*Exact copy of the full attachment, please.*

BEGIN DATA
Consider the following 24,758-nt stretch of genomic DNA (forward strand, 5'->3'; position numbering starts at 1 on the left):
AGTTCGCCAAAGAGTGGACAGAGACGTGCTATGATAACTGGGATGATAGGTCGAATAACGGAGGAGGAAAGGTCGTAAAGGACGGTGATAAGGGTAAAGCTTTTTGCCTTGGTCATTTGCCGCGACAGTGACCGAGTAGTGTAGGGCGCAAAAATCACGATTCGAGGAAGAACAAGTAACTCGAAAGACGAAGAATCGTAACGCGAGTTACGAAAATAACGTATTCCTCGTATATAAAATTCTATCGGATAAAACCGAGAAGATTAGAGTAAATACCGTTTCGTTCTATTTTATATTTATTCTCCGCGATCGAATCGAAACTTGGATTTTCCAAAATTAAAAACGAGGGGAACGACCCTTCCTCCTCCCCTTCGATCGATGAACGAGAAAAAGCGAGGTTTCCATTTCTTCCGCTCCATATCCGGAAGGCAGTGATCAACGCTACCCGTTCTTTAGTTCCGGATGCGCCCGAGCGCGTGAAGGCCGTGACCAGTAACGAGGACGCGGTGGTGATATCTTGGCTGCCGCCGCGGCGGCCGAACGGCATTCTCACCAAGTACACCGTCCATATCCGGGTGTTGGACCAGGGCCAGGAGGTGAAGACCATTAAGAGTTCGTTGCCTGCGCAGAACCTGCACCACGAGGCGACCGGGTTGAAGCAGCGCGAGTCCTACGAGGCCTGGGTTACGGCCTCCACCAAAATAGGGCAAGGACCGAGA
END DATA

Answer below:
Consider the following 24,758-nt stretch of genomic DNA (forward strand, 5'->3'; position numbering starts at 1 on the left):
AGTTCGCCAAAGAGTGGACAGAGACGTGCTATGATAACTGGGATGATAGGTCGAATAACGGAGGAGGAAAGGTCGTAAAGGACGGTGATAAGGGTAAAGCTTTTTGCCTTGGTCATTTGCCGCGACAGTGACCGAGTAGTGTAGGGCGCAAAAATCACGATTCGAGGAAGAACAAGTAACTCGAAAGACGAAGAATCGTAACGCGAGTTACGAAAATAACGTATTCCTCGTATATAAAATTCTATCGGATAAAACCGAGAAGATTAGAGTAAATACCGTTTCGTTCTATTTTATATTTATTCTCCGCGATCGAATCGAAACTTGGATTTTCCAAAATTAAAAACGAGGGGAACGACCCTTCCTCCTCCCCTTCGATCGATGAACGAGAAAAAGCGAGGTTTCCATTTCTTCCGCTCCATATCCGGAAGGCAGTGATCAACGCTACCCGTTCTTTAGTTCCGGATGCGCCCGAGCGCGTGAAGGCCGTGACCAGTAACGAGGACGCGGTGGTGATATCTTGGCTGCCGCCGCGGCGGCCGAACGGCATTCTCACCAAGTACACCGTCCATATCCGGGTGTTGGACCAGGGCCAGGAGGTGAAGACCATTAAGAGTTCGTTGCCTGCGCAGAACCTGCACCACGAGGCGACCGGGTTGAAGCAGCGCGAGTCCTACGAGGCCTGGGTTACGGCCTCCACCAAAATAGGGCAAGGACCGAGA